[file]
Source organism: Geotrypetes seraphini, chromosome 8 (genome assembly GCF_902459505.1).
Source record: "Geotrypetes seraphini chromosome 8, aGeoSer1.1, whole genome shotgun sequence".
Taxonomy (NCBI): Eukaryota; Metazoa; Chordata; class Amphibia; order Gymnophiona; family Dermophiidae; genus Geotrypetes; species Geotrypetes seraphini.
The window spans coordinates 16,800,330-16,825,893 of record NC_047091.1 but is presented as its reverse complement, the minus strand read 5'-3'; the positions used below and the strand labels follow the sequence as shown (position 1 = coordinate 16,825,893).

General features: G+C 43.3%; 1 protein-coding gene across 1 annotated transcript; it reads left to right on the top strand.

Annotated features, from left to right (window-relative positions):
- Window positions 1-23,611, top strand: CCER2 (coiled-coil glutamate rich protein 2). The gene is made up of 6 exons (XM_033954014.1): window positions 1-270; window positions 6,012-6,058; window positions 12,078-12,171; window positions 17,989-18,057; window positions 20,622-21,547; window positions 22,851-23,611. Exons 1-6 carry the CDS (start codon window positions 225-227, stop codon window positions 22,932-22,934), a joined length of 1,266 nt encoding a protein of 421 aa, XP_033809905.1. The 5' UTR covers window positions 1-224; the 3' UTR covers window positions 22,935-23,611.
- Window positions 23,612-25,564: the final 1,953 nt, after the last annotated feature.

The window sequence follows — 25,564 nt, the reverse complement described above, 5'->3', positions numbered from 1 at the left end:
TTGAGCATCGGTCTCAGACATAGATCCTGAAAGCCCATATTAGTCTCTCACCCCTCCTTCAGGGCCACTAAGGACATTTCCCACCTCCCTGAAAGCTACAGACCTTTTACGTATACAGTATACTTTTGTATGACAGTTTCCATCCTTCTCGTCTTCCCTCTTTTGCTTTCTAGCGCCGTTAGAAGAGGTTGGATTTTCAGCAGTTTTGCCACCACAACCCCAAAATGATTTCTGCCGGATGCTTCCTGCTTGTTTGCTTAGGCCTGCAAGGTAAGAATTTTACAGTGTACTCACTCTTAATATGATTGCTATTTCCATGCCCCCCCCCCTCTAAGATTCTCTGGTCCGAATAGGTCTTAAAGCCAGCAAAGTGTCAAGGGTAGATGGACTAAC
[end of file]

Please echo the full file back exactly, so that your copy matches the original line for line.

Source organism: Geotrypetes seraphini, chromosome 8 (genome assembly GCF_902459505.1).
Source record: "Geotrypetes seraphini chromosome 8, aGeoSer1.1, whole genome shotgun sequence".
Taxonomy (NCBI): Eukaryota; Metazoa; Chordata; class Amphibia; order Gymnophiona; family Dermophiidae; genus Geotrypetes; species Geotrypetes seraphini.
The window spans coordinates 16,800,330-16,825,893 of record NC_047091.1 but is presented as its reverse complement, the minus strand read 5'-3'; the positions used below and the strand labels follow the sequence as shown (position 1 = coordinate 16,825,893).

General features: G+C 43.3%; 1 protein-coding gene across 1 annotated transcript; it reads left to right on the top strand.

Annotated features, from left to right (window-relative positions):
- Window positions 1-23,611, top strand: CCER2 (coiled-coil glutamate rich protein 2). The gene is made up of 6 exons (XM_033954014.1): window positions 1-270; window positions 6,012-6,058; window positions 12,078-12,171; window positions 17,989-18,057; window positions 20,622-21,547; window positions 22,851-23,611. Exons 1-6 carry the CDS (start codon window positions 225-227, stop codon window positions 22,932-22,934), a joined length of 1,266 nt encoding a protein of 421 aa, XP_033809905.1. The 5' UTR covers window positions 1-224; the 3' UTR covers window positions 22,935-23,611.
- Window positions 23,612-25,564: the final 1,953 nt, after the last annotated feature.

The window sequence follows — 25,564 nt, the reverse complement described above, 5'->3', positions numbered from 1 at the left end:
TTGAGCATCGGTCTCAGACATAGATCCTGAAAGCCCATATTAGTCTCTCACCCCTCCTTCAGGGCCACTAAGGACATTTCCCACCTCCCTGAAAGCTACAGACCTTTTACGTATACAGTATACTTTTGTATGACAGTTTCCATCCTTCTCGTCTTCCCTCTTTTGCTTTCTAGCGCCGTTAGAAGAGGTTGGATTTTCAGCAGTTTTGCCACCACAACCCCAAAATGATTTCTGCCGGATGCTTCCTGCTTGTTTGCTTAGGCCTGCAAGGTAAGAATTTTACAGTGTACTCACTCTTAATATGATTGCTATTTCCATGCCCCCCCCCCTCTAAGATTCTCTGGTCCGAATAGGTCTTAAAGCCAGCAAAGTGTCAAGGGTAGATGGACTAAC